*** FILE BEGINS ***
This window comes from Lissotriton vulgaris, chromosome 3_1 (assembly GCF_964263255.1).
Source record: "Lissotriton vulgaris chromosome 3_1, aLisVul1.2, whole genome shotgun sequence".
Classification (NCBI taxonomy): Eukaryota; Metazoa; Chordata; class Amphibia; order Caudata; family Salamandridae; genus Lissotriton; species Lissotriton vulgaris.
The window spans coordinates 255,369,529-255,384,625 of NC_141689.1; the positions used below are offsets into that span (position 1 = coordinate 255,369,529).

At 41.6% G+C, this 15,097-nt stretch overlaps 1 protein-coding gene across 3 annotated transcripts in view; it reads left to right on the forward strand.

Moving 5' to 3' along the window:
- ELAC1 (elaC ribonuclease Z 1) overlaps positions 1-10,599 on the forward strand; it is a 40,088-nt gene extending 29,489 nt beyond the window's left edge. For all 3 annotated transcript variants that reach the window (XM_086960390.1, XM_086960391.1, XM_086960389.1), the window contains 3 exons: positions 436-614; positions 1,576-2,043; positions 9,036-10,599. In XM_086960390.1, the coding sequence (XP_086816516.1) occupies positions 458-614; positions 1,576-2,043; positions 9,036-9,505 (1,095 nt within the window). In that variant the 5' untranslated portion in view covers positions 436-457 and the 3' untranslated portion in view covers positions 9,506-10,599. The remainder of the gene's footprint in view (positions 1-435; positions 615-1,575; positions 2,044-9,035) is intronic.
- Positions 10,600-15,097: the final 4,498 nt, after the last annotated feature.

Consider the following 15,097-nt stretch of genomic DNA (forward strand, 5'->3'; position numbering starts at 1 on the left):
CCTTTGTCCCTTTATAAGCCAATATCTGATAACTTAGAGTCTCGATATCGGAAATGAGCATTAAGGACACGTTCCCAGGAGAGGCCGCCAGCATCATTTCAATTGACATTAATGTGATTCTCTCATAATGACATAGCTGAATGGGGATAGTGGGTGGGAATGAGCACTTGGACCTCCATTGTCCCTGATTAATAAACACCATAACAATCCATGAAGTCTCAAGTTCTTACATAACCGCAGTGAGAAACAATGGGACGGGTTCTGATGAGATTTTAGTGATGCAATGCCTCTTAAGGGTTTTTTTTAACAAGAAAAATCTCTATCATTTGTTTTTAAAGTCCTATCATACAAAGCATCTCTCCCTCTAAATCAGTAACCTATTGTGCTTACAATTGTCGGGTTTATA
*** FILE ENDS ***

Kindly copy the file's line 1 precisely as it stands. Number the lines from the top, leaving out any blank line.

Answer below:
This window comes from Lissotriton vulgaris, chromosome 3_1 (assembly GCF_964263255.1).